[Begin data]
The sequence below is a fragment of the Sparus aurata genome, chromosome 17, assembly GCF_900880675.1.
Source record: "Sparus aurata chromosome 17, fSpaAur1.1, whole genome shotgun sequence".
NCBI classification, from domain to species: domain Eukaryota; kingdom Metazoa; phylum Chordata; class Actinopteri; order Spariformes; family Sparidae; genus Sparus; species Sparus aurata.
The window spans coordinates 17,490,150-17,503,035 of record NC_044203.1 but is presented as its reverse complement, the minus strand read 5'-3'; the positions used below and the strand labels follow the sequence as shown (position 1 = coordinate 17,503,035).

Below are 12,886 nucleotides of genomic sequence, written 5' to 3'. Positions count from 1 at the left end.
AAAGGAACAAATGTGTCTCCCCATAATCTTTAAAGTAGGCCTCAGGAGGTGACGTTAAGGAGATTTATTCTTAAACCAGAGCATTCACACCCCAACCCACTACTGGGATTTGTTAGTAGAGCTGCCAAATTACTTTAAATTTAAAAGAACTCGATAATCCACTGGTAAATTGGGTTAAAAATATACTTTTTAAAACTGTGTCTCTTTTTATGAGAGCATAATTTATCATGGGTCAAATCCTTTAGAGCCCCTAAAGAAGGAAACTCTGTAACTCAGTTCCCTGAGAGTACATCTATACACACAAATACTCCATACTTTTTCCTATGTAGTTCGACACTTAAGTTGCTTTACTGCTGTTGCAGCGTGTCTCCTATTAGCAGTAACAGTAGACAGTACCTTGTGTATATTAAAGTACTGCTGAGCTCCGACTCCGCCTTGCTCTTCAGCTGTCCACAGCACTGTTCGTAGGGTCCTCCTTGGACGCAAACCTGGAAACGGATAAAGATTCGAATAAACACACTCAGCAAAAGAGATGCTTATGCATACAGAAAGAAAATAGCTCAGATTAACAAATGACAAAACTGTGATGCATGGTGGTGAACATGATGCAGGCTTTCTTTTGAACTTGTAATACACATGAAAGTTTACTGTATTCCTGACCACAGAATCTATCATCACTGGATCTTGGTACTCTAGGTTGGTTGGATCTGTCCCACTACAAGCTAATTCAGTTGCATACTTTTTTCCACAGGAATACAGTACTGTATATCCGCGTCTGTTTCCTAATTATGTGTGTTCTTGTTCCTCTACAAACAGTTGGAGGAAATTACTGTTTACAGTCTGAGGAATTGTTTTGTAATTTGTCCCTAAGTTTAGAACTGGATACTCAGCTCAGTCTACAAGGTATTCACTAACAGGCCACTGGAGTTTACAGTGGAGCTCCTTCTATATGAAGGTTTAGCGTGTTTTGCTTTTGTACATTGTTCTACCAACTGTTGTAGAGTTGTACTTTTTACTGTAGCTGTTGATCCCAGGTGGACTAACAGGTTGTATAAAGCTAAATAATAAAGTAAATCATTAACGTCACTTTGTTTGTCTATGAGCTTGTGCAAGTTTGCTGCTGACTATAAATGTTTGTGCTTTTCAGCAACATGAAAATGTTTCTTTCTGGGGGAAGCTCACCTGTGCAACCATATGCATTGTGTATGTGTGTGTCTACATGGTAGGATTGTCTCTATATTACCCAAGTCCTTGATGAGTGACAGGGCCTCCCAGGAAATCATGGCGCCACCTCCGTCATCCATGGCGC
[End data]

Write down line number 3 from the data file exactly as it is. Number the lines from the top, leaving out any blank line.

NCBI classification, from domain to species: domain Eukaryota; kingdom Metazoa; phylum Chordata; class Actinopteri; order Spariformes; family Sparidae; genus Sparus; species Sparus aurata.